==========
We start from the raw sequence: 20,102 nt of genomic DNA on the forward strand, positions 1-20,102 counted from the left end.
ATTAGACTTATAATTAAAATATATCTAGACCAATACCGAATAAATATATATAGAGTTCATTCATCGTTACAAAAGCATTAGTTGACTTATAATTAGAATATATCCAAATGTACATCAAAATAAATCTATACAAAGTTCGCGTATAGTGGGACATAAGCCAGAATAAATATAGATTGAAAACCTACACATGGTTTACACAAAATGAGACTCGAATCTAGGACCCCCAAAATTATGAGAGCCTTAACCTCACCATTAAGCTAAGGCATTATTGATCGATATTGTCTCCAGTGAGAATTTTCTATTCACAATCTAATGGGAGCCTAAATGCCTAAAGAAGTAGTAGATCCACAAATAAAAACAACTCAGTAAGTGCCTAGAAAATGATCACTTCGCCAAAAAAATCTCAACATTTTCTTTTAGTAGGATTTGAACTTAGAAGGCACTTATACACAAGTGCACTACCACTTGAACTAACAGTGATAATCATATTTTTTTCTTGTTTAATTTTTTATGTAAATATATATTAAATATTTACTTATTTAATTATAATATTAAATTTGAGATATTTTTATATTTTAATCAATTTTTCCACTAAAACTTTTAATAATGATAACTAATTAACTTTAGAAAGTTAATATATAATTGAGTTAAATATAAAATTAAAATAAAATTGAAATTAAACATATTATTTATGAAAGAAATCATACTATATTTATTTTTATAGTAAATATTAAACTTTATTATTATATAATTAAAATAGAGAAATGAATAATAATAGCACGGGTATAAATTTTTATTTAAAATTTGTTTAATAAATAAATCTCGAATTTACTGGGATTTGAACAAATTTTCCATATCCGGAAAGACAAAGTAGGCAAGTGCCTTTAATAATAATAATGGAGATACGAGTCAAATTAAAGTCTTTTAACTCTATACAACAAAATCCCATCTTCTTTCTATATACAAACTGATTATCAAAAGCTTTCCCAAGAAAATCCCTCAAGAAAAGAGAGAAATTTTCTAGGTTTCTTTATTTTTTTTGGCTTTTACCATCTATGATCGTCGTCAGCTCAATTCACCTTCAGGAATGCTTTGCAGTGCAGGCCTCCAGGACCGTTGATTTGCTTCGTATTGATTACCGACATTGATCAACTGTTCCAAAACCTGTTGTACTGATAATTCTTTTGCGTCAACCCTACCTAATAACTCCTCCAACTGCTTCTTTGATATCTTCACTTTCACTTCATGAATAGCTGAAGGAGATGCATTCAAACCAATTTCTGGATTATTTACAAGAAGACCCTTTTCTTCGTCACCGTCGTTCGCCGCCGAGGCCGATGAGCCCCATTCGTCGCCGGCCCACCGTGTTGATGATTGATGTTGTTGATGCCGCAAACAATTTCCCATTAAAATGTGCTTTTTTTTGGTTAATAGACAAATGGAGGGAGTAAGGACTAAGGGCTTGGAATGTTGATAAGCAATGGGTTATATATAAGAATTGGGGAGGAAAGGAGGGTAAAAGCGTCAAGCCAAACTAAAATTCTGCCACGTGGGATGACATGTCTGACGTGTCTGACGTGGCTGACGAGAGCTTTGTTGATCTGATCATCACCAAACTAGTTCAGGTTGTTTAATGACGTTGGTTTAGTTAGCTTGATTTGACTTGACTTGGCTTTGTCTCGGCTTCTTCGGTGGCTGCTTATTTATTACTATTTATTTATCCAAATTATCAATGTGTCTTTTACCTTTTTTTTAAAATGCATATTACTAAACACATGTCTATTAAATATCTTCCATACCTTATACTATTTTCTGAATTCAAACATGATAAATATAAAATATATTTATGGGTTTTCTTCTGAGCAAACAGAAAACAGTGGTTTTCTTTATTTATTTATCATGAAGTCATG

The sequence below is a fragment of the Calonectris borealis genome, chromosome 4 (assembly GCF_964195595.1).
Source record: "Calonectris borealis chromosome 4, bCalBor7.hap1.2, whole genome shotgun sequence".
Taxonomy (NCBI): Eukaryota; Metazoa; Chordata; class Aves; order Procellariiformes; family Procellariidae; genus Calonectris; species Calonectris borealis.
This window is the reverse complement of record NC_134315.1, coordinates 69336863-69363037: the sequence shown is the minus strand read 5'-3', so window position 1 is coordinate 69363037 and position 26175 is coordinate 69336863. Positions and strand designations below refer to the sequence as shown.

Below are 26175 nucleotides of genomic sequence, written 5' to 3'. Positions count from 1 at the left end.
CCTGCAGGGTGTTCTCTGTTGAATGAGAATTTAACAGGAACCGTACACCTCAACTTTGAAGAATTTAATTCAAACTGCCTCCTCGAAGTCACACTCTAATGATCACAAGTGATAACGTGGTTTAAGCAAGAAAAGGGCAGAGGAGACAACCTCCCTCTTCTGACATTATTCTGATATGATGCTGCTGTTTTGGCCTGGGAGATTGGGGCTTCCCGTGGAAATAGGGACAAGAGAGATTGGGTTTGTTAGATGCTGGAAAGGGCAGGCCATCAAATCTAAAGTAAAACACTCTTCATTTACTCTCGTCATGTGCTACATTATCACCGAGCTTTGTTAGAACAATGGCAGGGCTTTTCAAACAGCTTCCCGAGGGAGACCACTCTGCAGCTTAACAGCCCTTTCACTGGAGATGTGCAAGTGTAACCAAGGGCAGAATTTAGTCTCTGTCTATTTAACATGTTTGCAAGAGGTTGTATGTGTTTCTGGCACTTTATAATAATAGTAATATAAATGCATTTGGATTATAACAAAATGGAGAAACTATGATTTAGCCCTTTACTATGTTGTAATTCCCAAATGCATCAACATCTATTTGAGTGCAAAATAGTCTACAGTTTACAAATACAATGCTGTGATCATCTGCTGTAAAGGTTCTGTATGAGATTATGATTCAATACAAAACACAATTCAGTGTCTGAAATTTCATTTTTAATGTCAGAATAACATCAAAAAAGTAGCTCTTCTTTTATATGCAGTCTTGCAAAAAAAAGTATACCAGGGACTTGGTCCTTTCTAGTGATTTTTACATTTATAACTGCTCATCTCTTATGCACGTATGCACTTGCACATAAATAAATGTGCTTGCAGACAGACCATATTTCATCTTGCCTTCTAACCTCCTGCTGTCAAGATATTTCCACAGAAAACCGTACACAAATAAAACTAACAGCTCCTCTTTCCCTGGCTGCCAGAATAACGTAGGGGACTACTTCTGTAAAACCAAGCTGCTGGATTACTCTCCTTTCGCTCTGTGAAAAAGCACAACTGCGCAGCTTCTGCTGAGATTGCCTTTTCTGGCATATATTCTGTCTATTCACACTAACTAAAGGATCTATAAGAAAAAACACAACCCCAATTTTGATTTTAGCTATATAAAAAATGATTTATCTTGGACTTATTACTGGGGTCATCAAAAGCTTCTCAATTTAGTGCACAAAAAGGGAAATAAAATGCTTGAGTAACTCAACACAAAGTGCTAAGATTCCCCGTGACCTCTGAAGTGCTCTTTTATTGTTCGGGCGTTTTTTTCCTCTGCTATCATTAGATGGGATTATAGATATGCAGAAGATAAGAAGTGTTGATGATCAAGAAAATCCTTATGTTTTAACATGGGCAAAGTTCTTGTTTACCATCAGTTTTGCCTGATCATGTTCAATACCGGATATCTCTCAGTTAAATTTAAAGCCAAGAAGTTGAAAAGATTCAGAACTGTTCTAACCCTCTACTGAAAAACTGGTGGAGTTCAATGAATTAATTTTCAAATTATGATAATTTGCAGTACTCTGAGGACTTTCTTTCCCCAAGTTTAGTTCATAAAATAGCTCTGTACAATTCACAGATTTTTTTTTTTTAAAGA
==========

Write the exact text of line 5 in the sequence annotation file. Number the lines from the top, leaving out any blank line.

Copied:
Taxonomy (NCBI): Eukaryota; Metazoa; Chordata; class Aves; order Procellariiformes; family Procellariidae; genus Calonectris; species Calonectris borealis.